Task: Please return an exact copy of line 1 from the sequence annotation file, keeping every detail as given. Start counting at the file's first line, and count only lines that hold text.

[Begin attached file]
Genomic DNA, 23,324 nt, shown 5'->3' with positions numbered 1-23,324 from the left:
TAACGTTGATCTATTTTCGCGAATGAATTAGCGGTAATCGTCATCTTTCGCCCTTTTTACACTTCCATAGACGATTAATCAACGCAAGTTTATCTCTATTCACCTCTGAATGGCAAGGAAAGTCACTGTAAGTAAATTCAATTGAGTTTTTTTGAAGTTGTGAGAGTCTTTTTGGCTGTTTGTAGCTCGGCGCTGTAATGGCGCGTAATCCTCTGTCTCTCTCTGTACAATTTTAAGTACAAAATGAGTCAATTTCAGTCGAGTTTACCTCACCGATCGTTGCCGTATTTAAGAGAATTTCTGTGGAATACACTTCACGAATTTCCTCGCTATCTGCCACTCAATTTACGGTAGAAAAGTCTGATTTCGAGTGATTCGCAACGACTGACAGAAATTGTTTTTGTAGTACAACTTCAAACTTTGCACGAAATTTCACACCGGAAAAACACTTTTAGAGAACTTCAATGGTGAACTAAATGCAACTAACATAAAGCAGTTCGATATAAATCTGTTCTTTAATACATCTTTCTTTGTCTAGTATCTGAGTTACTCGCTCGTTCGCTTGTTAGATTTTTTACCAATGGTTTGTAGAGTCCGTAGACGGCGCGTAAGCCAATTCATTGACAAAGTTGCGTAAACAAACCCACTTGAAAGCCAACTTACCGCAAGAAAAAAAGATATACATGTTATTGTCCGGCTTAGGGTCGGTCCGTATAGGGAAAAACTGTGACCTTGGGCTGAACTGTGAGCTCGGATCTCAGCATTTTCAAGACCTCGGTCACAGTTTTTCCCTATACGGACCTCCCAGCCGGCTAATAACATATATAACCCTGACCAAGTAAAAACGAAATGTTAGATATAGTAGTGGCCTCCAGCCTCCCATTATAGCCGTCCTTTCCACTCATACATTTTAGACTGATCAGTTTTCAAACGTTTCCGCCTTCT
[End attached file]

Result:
Genomic DNA, 23,324 nt, shown 5'->3' with positions numbered 1-23,324 from the left: